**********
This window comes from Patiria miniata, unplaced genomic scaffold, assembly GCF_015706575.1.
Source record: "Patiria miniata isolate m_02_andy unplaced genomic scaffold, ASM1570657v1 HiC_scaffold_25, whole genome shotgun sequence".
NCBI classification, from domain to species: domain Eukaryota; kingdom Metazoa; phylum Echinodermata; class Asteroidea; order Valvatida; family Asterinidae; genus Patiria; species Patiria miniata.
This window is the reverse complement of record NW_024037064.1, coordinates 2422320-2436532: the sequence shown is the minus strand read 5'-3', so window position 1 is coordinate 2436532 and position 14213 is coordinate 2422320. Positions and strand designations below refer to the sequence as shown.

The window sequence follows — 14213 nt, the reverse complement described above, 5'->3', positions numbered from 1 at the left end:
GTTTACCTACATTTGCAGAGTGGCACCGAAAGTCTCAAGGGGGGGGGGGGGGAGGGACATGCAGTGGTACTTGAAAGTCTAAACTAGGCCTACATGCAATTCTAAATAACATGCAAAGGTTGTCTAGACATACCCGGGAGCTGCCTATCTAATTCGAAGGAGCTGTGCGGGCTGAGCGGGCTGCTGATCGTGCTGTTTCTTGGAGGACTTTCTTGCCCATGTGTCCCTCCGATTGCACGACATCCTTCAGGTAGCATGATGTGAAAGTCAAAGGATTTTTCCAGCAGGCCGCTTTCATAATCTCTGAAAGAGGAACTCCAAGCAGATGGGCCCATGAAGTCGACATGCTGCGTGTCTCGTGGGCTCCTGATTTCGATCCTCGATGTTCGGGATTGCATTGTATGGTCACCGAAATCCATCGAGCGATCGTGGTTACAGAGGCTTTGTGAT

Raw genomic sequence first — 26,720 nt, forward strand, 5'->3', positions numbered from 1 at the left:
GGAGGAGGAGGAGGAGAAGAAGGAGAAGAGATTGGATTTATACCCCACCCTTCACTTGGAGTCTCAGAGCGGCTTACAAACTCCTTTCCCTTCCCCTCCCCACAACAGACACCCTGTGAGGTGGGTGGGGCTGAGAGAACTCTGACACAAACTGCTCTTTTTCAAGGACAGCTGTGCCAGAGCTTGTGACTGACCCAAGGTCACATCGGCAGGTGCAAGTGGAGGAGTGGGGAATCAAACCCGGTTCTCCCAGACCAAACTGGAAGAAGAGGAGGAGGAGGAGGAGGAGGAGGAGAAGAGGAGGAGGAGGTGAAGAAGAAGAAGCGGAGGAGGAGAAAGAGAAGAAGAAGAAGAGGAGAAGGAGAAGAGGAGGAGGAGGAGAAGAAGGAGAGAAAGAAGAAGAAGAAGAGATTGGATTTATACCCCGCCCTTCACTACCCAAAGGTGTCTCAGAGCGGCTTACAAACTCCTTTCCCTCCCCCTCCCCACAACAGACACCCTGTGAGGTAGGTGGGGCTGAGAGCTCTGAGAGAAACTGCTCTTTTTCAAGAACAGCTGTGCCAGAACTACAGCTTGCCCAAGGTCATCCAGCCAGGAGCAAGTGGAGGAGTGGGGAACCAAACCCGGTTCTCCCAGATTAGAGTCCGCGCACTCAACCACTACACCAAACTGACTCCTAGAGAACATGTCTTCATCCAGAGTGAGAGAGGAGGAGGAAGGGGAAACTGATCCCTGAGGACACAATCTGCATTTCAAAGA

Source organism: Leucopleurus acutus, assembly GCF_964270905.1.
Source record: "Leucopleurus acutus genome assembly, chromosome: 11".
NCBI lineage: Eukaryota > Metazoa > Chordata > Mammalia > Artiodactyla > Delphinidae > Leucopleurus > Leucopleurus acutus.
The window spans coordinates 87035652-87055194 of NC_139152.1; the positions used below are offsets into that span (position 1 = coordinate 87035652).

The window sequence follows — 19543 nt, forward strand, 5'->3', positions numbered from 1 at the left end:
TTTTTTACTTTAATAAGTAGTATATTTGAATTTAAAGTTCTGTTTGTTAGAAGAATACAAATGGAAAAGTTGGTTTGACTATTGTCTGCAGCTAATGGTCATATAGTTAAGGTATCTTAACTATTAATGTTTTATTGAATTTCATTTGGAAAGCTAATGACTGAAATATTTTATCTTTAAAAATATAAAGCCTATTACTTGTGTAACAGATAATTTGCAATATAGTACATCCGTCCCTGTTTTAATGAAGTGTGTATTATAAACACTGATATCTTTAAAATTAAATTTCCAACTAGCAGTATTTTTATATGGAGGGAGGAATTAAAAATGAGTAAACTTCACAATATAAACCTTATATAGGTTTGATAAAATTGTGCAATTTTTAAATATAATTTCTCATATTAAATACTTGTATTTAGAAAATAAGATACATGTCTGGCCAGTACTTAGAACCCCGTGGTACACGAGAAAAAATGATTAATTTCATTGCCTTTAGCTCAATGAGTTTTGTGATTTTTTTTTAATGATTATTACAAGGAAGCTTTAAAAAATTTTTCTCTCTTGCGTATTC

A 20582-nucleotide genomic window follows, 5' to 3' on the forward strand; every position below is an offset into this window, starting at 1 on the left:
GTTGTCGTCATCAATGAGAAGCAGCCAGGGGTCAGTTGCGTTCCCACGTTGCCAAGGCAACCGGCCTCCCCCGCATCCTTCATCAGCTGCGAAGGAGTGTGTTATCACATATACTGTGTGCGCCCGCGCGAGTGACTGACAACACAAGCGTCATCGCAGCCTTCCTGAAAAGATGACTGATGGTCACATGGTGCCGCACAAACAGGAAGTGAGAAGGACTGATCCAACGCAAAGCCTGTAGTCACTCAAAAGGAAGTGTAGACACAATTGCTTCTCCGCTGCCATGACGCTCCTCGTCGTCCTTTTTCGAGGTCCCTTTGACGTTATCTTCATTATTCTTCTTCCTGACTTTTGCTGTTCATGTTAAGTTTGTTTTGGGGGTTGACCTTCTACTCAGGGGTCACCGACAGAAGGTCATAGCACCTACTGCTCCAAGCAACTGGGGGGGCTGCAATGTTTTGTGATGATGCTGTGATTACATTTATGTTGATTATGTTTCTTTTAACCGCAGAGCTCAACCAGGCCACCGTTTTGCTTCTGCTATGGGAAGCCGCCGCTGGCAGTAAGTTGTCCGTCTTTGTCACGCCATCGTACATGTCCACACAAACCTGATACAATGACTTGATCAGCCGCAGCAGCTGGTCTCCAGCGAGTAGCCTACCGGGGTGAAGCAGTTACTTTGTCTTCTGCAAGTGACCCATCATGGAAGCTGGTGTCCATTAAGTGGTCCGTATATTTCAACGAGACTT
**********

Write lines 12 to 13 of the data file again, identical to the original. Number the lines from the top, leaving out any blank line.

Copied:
The window spans coordinates 87035652-87055194 of NC_139152.1; the positions used below are offsets into that span (position 1 = coordinate 87035652).

The window sequence follows — 19543 nt, forward strand, 5'->3', positions numbered from 1 at the left end: